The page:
Handout - Cardiac - Heart Failure (3)-1.rtf - 1 Cardiac...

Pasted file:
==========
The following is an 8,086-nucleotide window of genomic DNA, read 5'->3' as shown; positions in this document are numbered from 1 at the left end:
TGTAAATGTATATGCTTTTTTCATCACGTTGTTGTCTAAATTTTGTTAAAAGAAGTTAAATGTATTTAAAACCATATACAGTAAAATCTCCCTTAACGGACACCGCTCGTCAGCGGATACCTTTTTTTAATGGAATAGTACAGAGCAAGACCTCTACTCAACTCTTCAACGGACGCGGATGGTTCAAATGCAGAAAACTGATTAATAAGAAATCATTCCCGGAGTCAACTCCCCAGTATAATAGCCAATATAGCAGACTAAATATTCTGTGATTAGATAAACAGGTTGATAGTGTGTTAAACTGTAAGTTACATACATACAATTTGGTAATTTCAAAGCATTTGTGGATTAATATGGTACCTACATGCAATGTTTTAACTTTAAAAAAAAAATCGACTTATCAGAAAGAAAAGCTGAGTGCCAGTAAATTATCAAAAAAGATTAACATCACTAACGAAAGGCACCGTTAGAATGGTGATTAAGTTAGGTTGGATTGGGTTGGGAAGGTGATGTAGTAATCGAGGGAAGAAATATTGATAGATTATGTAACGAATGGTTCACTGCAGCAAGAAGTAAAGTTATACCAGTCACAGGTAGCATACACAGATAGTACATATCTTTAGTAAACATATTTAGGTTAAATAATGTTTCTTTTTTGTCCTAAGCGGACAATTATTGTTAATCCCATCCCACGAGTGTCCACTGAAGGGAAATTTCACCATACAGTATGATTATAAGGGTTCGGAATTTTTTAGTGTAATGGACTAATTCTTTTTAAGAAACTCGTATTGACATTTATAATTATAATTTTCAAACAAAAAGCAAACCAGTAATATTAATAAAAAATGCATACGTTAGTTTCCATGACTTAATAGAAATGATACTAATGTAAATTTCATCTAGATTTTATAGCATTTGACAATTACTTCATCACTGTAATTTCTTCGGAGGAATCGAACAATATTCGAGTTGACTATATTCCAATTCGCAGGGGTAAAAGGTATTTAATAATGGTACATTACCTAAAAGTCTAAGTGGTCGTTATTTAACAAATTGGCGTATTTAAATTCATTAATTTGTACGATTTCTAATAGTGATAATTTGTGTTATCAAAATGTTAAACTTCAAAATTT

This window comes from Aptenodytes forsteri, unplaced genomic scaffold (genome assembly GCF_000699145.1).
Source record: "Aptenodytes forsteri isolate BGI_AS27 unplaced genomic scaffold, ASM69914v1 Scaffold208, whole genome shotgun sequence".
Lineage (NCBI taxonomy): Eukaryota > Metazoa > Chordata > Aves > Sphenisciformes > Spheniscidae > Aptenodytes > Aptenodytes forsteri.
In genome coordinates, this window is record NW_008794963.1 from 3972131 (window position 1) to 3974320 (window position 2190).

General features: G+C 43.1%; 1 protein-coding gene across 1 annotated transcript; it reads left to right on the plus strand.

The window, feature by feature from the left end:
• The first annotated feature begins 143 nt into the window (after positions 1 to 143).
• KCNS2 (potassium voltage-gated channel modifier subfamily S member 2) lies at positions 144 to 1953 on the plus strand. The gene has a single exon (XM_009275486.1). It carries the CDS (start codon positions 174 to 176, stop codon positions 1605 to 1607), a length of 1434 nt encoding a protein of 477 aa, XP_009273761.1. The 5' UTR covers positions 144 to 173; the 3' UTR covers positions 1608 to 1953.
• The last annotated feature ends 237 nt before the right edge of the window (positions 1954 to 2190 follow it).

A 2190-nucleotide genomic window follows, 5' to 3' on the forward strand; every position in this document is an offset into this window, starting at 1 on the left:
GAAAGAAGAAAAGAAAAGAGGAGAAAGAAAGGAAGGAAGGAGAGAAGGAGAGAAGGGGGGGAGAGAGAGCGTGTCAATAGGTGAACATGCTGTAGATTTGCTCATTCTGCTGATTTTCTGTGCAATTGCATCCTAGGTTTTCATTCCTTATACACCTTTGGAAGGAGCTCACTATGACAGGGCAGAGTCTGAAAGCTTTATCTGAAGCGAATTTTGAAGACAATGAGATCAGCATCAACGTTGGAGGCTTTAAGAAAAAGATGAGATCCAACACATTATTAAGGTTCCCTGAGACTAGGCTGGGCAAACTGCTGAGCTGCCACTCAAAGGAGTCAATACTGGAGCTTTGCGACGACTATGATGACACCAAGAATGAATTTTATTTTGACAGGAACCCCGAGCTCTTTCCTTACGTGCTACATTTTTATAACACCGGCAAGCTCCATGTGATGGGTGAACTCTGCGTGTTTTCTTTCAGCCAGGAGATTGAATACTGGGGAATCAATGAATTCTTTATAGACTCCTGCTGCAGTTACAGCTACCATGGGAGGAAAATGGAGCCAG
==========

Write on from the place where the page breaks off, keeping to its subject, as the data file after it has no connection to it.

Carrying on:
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Unformatted text preview: 1 Cardiac: Heart Failure (HF) Nursing 2106 – Adult I Heart Failure (HF): • General term for cardiac dysfunction that results in the…. –Inability of the heart to pump sufficient blood to meet the needs of the tissues for oxygen and nutrients • Complaints of reduced exercise tolerance, dyspnea, fatigue, fluid retention, diminished quality of life, shortened life expectancy Prevalence & Outcomes: • 5.1 Million Americans –AHA estimates 600,000 new cases each year –10 in every 1000 older adults –Most common reason for hospital admission in adults older than 65 years –2nd most common reason for visit to physician's office • Outcomes –Mortality 56% - 69% at 5 years –“Worse than some forms of cancer” Causes & Manifestations of HF: Heart Failure: Etiology and Pathophysiology: • • Primary risk factors: –Coronary artery disease (CAD) –Advancing age Contributing risk factors: –Hypertension –Diabetes –Tobacco use –Obesity –High serum cholesterol Cultural and Ethnic Health Disparities : • African Americans have a higher incidence of HF, develop HF at an earlier age, and experience higher mortality rates related to HF than whites. • African Americans experience more ACE inhibitor-related angioedema than whites. • Isosorbide dinitrate and hydralazine (BiDil) are used for the treatment of HF in African Americans; this copackaged drug is only approved for use in this ethnic group. • Asians have an extremely high risk (50%) for ACE inhibitor-related cough. 2 Ejection Fraction (EF): • The percentage of total ventricular filling volume that is ejected during each ventricular contraction • Normal = 60 - 70% of ventricular volume Systolic Heart Failure: • Inability of the heart to pump… –Impaired ventricular contraction (MI) –Increased afterload (hypertension, cardiomyopathy, valvular heart disease • Hallmark EF < 40% • LV becomes dilated and hypertrophied Diastolic Heart Failure: • Inability of the ventricles to relax and fill during diastole –Stiff or noncompliant ventricles –Chronic hypertension, aortic stenosis, hypertrophic cardiomyopathy –Normal EF • More common in older adults, women, obesity • Can occur singly or with systolic HF Mixed Systolic and Diastolic Failure: • Seen in dilated cardiomyopathy • Usually extremely low EF –< 35% • Biventricular failure • Poor filling and emptying capacity • High pulmonary pressures Isolated RV Diastolic Failure: • Less common • May be caused by pulmonary disease, or RV infarction (MI) • Causes ↓ RV emptying, resulting in a low LV filling pressure and ↓ CO Regardless of type of HF… • Low systemic arterial BP • Low CO • Poor renal perfusion • Poor exercise tolerance • Ventricular dysrhythmias So, the body must try to compensate for the ↓ CO… • Sympathetic nervous system activation • Neurohormonal responses • Ventricular dilation • Ventricular hypertrophy Cardiac Output: 3 • • • CO = HR X SV Factor for heart rate –Autonomic nervous system Factors for stroke volume (SV) –Preload –Afterload –Contractility Sympathetic Nervous System: • First mechanism triggered • Least effective • SNS activation ↑ catecholamines (epinephrine and norepinephrine) ↑ HR, ↑ myocardial contractility, and peripheral vasoconstriction – This initially increase CO – However, over time makes things worse need for more myocardium oxygen (increases workload of the heart) Neurohormonal Response: • ↓ Blood flow to the kidneys causing activation of the RAAS – Vasoconstriction – Sodium and water retention • ↓ Cerebral perfusion posterior pituitary secretes antidiuretic hormone (ADH) – Water retention • ↑ Endothelin – Vasoconstriction • Pro-inflammatory cytokines released by cardiac myocytes (TNF and IL-1) – Cardiac hypertrophy, contractile dysfunction, and myocyte cell death Ventricular Dilation: • Dilation is an enlargement of the chambers of the heart… –Muscle fibers stretched in response to the volume of blood in the heart at the end of diastole –Initially helps ↑ CO, but…Frank- Starling law Ventricular Hypertrophy: • An increase in the muscle mass and cardiac wall thickness in response to overwork and strain –Occurs slowly over time –Usually follows chronic dilation • Initially helps to ↑ CO, CO, but… Counterregulatory Mechanisms: • Natriuretic peptides –ANP –BNP • Nitric oxide (NO) Cardiac Compensation vs. Decompensation: • Compensation 4 –Compensatory mechanisms succeed in maintaining and adequate CO • Decompensation –Compensatory mechanisms can no longer maintain adequate CO and inadequate tissue perfusion results Types of Heart Failure: • Systolic or diastolic • Left or right • Acute or chronic Left-Sided Heart Failure: • Most common form of HF • Results from LV dysfunction prevents normal blood flow … –Backs up to left atrium pulmonary veins pulmonary capillary bed lung interstitium, then alveoli • Manifests as pulmonary congestion and edema Right-Sided Heart Failure: • Causes backup of blood into the right atrium and venous circulation • JVD, hepatomegaly, splenomegaly, vascular congestion of GI tract, peripheral edema • Primary cause: Left-sided failure • Other causes: Cor pulmonale, right ventricular infarction Diagnostic Findings: • Chest x-ray • Clinical manifestations • BNP • EF Acute Decompensated HF (ADHF): Pulmonary Edema: • Acute, life-threatening • Lung alveoli become filled with serosanguineous fluid • Most common cause: LV failure secondary to CAD • Early clinical signs: Mild ↑ in RR, ↓ O2, restlessness • Clinical manifestations: – Anxious; pale; possibly cyanotic; skin cold and clammy; severe dyspnea; use of accessory muscles; RR > 30 breaths/minute; orthopnea; may be wheezing and coughing; production of frothy, blood-tinged sputum; crackles, wheezes, and rhonchi; tachycardia; BP may be elevated or decreased; worsening of ABGS ( ↓ O2, ↑ CO2, progressive acidemia); S3 and S4 heart sounds; Clinical Manifestations: • Decreased cerebral oxygenation… –Restless and anxious –As condition worsens confusion, stuporous • “Drowning in own secretions”… –S.O.B. , suffocation • Breathing rapid, noisy, & moist sounding –Hands cold & moist 5 –Nail beds cyanotic; skin ashen (gray) –Incessant coughing (pink frothy sputum) Prevention: • Recognize in the early stages… –Auscultate lung fields & heart sounds –Monitor RR along with other vital signs –Monitor mental status or change in behavior –Monitor pulse ox –Monitor JVD; edema; weight; SOB; fatigue; dry, hacking cough –Decreased activity tolerance may be an early indicator • Early stage… –Place in upright position with feet & legs dependent –Eliminate overexertion & minimize stress –Re-examination of the treatment regimen Medical Management: • Oxygen –To relieve hypoxemia & dyspnea –Could progress to intubation & mechanical ventilation –Monitor pulse oxy and/or ABGS –Also, have patient sit upright • Morphine –IV in small doses 2 – 5 mg –Direct arteriolar and venous vasodilation –Reduces anxiety, some sedation –Watch for nausea and vomiting • Diuretics –IV furosemide 40 – 80 mg • Various intravenous medications… –Nitrates (IV, SL, patch) –Sodium nitroprusside IV • Possible thiocyanate toxicity with prolonged use or in renal dysfunction –IV digoxin, dobutamine, dopamine, milrinone, nesiritide Clinical Manifestations: Chronic HF: • Fatigue –Activity intolerance • Dyspnea –PND (paroxysmal nocturnal dyspnea) –Orthopnea –Cough –Crackles • Tachycardia • Edema • Nocturia • Skin changes • Behavioral changes • Chest pain 6 • Weight changes –Fluid retention –Anorexia, nausea (ascites, hepatomegaly, renal failure) • Inadequate tissue perfusion FACES: • F = Fatigue • A = limitation of Activities • C = Congestion/cough • E = Edema • S = Shortness of breath Edema: • Dependent body (peripheral edema) –Ankles –Sacral and scrotal areas –Pitting edema • Liver (hepatomegaly) • Abdominal cavity (ascites) • Lungs (pulmonary edema and pleural effusion) Exacerbated HF: • Development of dependent edema or a sudden weight gain of 3 lb in 2 days Complications of HF: • Pleural effusion • Dysrhythmias • Left ventricular thrombus • Hepatomegaly • Renal failure • Pulmonary edema Heart Failure: Complications: • Pleural effusion • Atrial fibrillation (most common dysrhythmia) –Loss of the atrial contraction (kick) can reduce CO by 10% to 20% –Promotes thrombus/embolus formation increasing risk for stroke –Treatment may include cardioversion, antidysrhythmics, and/or anticoagulants • High risk of fatal dysrhythmias (e.g., sudden cardiac death, ventricular tachycardia) with HF and an EF <35% • Hepatomegaly –Liver nodules become congested with venous blood leads to impaired liver function –Fibrosis and cirrhosis can develop over time • Renal failure – ↓ Perfusion to the kidneys can lead to insufficiency or failure 7 Heart Failure: Classification Systems : • New York Heart Association (NYHA) Functional Classification of HF –Classes I to IV –Based on the person's tolerance to physical activity • ACC/AHA Stages of HF –Stages A to D –From risk for HF to advanced HF –Disease progression and treatment strategies New York Heart Association (NYHA) Classification of HF: I II III IV ACC/AHA Stages of HF: A B C D Heart Failure: Nursing and Collaborative Management: • Four core measures in the acute management of HF –Joint Commission on Accreditation of Healthcare Organizations (JACHO) Four Core Measures: • Written discharge instructions or educational material must be given to include all of following: –Activity level, diet, discharge medications, follow-up appointment, weight monitoring, and symptom management • LV function must be documented • EF < 40% will be prescribed ACE-I or ARB –As long as no contraindication • Smokers or current smokers in last 12 months smoking cessation advice or counseling during the hospital Acute Decompensated Heart Failure (ADHF): • Covered more in NURS 230 Main Goals for Chronic HF: • Treat underlying cause and contributing factors 8 –Hypertension, CAD, valvular disorders, dysrhythmias • • • • • • Maximize CO Provide treatment to alleviate symptoms Improve ventricular function Improve quality of life Preserve target organ function Improve mortality and morbidity risks Collaborative Care: Chronic HF: • Treatment of underlying cause • Oxygen therapy at 2 – 6 L/min by nasal cannula –Pulse ox and/or ABGs • Rest-activity periods • Drug therapy • Daily weights • Sodium-restricted diet • Possible fluid restriction • Home health nursing care (telehealth monitoring) • Cardiac rehabilitation • Circulatory assist devices (ventricular assist device) • Cardiac resynchronization (biventricular pacing) therapy with internal cardioverter-defibrillator • Cardiac transplantation • Palliative and end-of-life care Drug Therapy: • Refer to handout The nurse should not… • Make a decision to withhold an antihypertensive medication based on a BP reading only!!!! –Written criteria versus no written criteria –How do you tell if the patient has adequate cardiac perfusion or not? –What has been the trend of previous blood pressure readings? –When in doubt, hold the med, and call the physician. DO NOT HOLD AND GO ABOUT YOUR MERRY BUSINESS WITHOUT CALLING THE MD!!!! HF Readmissions to Hospital: • Two most common reasons –Poor adherence to a low-sodium diet –Failure to take prescribed medications IV Continuous Drips: • Formula Nutritional Therapy: 9 • • • • A low-sodium (2.5 grams) –For more severe HF 500mg – 1000 mg Avoid excessive amounts of fluid –Possible fluid restriction –To deal with thirst: Ice chips, gum, hard candy, ice pops –Weigh daily to monitor for fluid retention DASH diet Foods High in Sodium: • Major source salt –¼ tsp of salt 590 mg –¼ tsp of Tony Chachere’s 310 mg • Canned or processed foods –Bacon, hot dogs, ham, sardines –Canned vegetables, soups • Cheese, milk, bread –Slice of bread 110 mg sodium • Baking soda 1/8 tsp 150 mg • Baking powder ¼ tsp 120 mg –Cup of milk 125 mg –Cheese 1 oz 170 mg • Watch over the counter meds & salt substitute • Read food labels for “sodium”… –Sodium alginate (improves food texture) –Sodium benzoate (acts as a preservative) Hyponatremia: • Apprehension, weakness, fatigue, malaise, headache, muscle cramps and twitching; rapid, thready pulse • Lethargic progression to unresponsive –Possible tremors and seizures • Lab value < 135 mEq/L Hypokalemia: • Weak pulse, faint heart sounds, hypotension, muscle flabbiness, diminished deep tendon reflexes, & generalized weakness –EKG shows a flattened T wave, ST-segment depression, and U-wave elevation –Ventricular fibrillation, respiratory paralysis & cardiac arrest • Lab value < 3.5 mEq/L • Digitalis toxicity dangerous dysrhythmias • Low levels can indicate hypomagnesemia adds to the risk for dysrhythmias Hyperkalemia: • Risk of cardiac arrest –EKG shows flattened P waves, a prolonged PR interval, a wide QRS complex, tall tented T waves, and ST-segment depression • Lab value > 5.0 mEq/L 10 • Weakness, malaise, nausea, diarrhea, colicky pain, muscle irritability progressing to flaccid paralysis, oliguria, and bradycardia Foods High in Potassium: • Dried apricots, bananas, beets, figs, orange or tomato juice, peaches, and prunes, potatoes, raisins, spinach, squash, and watermelon • Grapefruit (fresh and juice) is a good source of potassium, but has serious drugfood interactions Nursing Process: • Assessment • Nursing Diagnoses –Decreased cardiac output r/t impaired cardiac function –Activity intolerance r/t imbalance between oxygen supply & demand due to decreased CO –Excess fluid volume r/t excess fluid or sodium intake & retention of fluid due to HF –Decreased cardiac output r/t impaired cardiac function –Impaired gas exchange r/t fluid in alveoli –Anxiety r/t breathlessness & restlessness from inadequate oxygenation –Powerlessness r/t inability to perform role responsibilities due to chronic illness & hospitalizations –Knowledge deficit r/t lack of knowledge regarding treatment plan, medications –Risk of impaired skin integrity r/t decreased activity, edema Nursing Care Plan: • Patient with Heart Failure –NCP 35-1, pp 780 – 781 Nursing Management: • Administer medications & monitor therapeutic and detrimental effects… –I & O –Daily weight (3 lbs over 2 days or a 3 – 5 lb in one week) –Auscultate lung sounds at least daily –Monitor for JVD, dependent edema, & other symptoms of fluid overload –Monitor vital signs, signs of dehydration, activity tolerance • Monitor and manage complications… • Hypokalemia or hyperkalemia –Hypomagnesemia and hyponatremia –Monitor for digitalis toxicity • Teaching • Reduction of anxiety Teaching: • Medications –Counting pulse • • • Maintain low-sodium diet Perform & record daily weights Engage in routine physical activity 11 –Balance with rest periods –Watch for orthostatic hypotension • • • • • • Recognize symptoms that indicate worsening HF Sign & symptoms of hypokalemia and hyperkalemia –Foods high in potassium Avoid excess fluids Preventing infection with influenza & pneumococcal immunizations Relaxation techniques Avoid tobacco and Keep appointments with doctor When to Call the Doctor: • Weight gain… –2-3 lbs in one day or 5 lbs in one week • Loss of appetite • Unusual SOB with activity • Swelling of ankles, feet, or abdomen • Persistent cough • Development of restless sleep –Increase in # pillows used –Having to sit up to sleep Case Study: Ongoing Research: 12 Questions? 10/10/14; 10/16. BN ...